From that time forward, Mr Utterson began to haunt the door in the by street of shops. In the morning before office hours, at noon when business was plenty and time scarce, at night under the face of the fogged city moon, by all lights and at all hours of solitude or concourse, the lawyer was to be found on his chosen post.
`If he be Mr Hyde,' he had thought, `I shall be Mr Seek.' And at last his patience was rewarded. It was a fine dry night; frost in the air; the streets as clean as a ball-room floor; the lamps, unshaken by any wind, drawing a regular pattern of light and shadow. By ten o'clock, when the shops were closed, the by street was very solitary, and, in spite of the low growl of London from all around, very silent. Small sounds carried far; domestic sounds out of the houses were clearly audible on either side of the roadway; and the rumour of the approach of any passenger preceded him by a long time. Mr Utterson had been some minutes at his post when he was aware of an odd light footstep drawing near. In the course of his nightly patrols he had long grown accustomed to the quaint effect with which the footfalls of a single person, while he is still a great way off, suddenly spring out distinct from the vast hum and clatter of the city. Yet his attention had never before been so sharply and decisively arrested; and it was with a strong, superstitious prevision of success that he withdrew into the entry of the court.
The steps drew swiftly nearer, and swelled out suddenly louder as they turned the end of the street. The lawyer, looking forth from the entry, could soon see what manner of man he had to deal with. He was small, and very plainly dressed; and the look of him, even at that distance, went somehow strongly against the watcher's inclination. But he made straight for the door, crossing the roadway to save time; and as he came, he drew a key from his pocket, like one approaching home.
Mr Utterson stepped out and touched him on the shoulder as he passed. `Mr Hyde, I think?'
Mr Hyde shrank back with a hissing intake of the breath. But his fear was only momentary; and though he did not look the lawyer in the face, he answered coolly enough: `That is my name. What do you want?'
`I see you are going in,' returned the lawyer. `I am an old friend of Dr Jekyll's - Mr Utterson, of Gaunt Street - you must have heard my name; and meeting you so conveniently, I thought you might admit me.'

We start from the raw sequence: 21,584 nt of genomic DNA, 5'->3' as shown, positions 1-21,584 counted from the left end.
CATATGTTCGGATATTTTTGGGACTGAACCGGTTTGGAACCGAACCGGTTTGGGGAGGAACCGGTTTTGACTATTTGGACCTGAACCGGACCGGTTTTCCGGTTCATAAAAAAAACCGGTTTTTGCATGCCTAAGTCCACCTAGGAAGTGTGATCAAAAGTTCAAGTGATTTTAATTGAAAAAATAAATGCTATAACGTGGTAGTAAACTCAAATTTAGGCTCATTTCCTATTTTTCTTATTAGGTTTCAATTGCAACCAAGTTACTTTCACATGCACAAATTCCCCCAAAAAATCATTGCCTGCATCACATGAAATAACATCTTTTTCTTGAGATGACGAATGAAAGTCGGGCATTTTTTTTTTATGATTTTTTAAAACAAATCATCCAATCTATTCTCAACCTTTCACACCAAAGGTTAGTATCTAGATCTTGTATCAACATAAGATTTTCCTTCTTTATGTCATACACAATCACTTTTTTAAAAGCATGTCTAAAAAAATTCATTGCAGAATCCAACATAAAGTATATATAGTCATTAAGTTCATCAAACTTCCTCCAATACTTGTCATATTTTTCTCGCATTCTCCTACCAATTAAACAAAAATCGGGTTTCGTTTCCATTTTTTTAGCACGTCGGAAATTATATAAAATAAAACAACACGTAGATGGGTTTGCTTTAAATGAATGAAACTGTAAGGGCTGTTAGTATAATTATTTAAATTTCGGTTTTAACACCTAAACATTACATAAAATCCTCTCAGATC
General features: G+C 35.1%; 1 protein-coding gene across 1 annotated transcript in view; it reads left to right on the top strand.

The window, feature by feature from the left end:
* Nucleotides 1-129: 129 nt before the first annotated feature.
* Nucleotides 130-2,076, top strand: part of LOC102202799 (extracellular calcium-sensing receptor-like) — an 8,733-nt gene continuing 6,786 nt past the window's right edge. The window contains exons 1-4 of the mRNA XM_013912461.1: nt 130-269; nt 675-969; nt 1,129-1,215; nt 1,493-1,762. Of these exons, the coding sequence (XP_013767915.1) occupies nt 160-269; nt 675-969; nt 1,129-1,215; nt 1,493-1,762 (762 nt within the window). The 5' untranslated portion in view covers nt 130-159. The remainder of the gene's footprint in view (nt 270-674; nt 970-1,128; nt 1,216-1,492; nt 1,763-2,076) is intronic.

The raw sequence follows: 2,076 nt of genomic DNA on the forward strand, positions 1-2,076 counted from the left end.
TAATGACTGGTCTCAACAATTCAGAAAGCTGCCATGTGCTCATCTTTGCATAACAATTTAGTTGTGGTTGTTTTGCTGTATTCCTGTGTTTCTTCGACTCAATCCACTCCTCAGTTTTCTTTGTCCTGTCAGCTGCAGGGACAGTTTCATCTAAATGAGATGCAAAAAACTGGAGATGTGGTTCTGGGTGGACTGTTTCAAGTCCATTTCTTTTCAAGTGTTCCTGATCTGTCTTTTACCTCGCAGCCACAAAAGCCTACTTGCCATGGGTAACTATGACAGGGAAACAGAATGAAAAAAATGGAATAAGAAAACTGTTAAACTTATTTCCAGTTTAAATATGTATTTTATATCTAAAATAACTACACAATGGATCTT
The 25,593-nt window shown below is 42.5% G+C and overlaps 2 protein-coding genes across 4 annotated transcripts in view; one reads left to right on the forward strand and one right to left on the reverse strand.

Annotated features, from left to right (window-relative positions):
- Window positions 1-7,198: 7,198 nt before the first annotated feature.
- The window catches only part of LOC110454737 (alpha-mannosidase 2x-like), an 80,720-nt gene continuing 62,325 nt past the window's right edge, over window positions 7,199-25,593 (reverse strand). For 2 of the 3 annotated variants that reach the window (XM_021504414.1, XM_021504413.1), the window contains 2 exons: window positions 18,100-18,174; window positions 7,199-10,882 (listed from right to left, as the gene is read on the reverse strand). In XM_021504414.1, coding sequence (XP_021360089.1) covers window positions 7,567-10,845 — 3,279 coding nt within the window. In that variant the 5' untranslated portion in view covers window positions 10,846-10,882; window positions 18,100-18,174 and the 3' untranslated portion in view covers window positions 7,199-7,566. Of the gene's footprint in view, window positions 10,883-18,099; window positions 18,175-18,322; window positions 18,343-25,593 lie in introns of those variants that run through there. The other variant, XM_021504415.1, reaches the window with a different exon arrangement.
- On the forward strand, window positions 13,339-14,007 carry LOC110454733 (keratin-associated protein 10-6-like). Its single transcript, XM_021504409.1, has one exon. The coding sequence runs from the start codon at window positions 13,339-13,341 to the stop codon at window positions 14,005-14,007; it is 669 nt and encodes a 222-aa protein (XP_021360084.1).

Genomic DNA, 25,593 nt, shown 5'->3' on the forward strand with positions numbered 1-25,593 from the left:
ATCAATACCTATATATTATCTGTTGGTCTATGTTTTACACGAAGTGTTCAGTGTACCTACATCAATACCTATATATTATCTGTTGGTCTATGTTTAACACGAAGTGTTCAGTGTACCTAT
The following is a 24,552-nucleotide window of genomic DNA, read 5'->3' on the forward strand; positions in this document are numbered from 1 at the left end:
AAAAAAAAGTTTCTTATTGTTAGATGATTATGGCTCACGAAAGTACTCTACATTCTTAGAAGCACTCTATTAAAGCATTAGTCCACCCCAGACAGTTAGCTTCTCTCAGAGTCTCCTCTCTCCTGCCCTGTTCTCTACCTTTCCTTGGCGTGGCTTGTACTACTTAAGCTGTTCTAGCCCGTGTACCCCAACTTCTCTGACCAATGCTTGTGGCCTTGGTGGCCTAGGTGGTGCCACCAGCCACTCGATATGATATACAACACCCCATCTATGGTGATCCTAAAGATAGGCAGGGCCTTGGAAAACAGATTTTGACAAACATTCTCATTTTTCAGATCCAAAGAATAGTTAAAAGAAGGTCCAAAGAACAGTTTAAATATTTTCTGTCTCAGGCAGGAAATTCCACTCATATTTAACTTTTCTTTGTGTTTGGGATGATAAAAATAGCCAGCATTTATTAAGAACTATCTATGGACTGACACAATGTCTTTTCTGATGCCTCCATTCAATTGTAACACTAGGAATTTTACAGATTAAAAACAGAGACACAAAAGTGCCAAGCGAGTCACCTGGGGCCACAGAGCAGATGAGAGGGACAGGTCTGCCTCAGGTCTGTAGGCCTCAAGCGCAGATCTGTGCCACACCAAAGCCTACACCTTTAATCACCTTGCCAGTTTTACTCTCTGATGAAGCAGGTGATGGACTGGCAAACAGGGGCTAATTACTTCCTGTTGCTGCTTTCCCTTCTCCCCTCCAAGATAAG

`You will not find Dr Jekyll; he is from home,' replied Mr Hyde, blowing in the key. And then suddenly, but still without looking up, `How did you know me?' he asked.
`On your side,' said Mr Utterson, `will you do me a favour?'
`With pleasure,' replied the other. `What shall it be?' `Will you let me see your face?' asked the lawyer.
Mr Hyde appeared to hesitate; and then, as if upon some sudden reflection, fronted about with an air of defiance; and the pair stared at each other pretty fixedly for a few seconds. `Now I shall know you again,' said Mr Utterson. `It may be useful.'
`Yes,' returned Mr Hyde, `it is as well we have met; and à propos, you should have my address.' And he gave a number of a street in Soho.
`Good God!' thought Mr Utterson, `can he too have been thinking of the will?' But he kept his feelings to himself, and only grunted in acknowledgement of the address.
`And now,' said the other, `how did you know me?'
`By description,' was the reply.
`We have common friends,' said Mr Utterson.
`Common friends!' echoed Mr Hyde, a little hoarsely. `Who are they?'
`Jekyll, for instance,' said the lawyer.
`He never told you,' cried Mr Hyde, with a flush of anger. `I did not think you would have lied.'
`Come,' said Mr Utterson, `that is not fitting language.'
The other snarled aloud into a savage laugh; and the next moment, with extraordinary quickness, he had unlocked the door and disappeared into the house.
The lawyer stood awhile when Mr Hyde had left him, the picture of disquietude. Then he began slowly to mount the street, pausing every step or two, and putting his hand to his brow like a man in mental perplexity. The problem he was thus debating as he walked was one of a class that is rarely solved. Mr Hyde was pale and dwarfish; he gave an impression of deformity without any namable malformation, he had a displeasing smile, he had borne himself to the lawyer with a sort of murderous mixture of timidity and boldness, and he spoke with a husky whispering and somewhat broken voice, - all these were points against him; but not all of these together could explain the hitherto unknown disgust, loathing and fear with which Mr Utterson regarded him.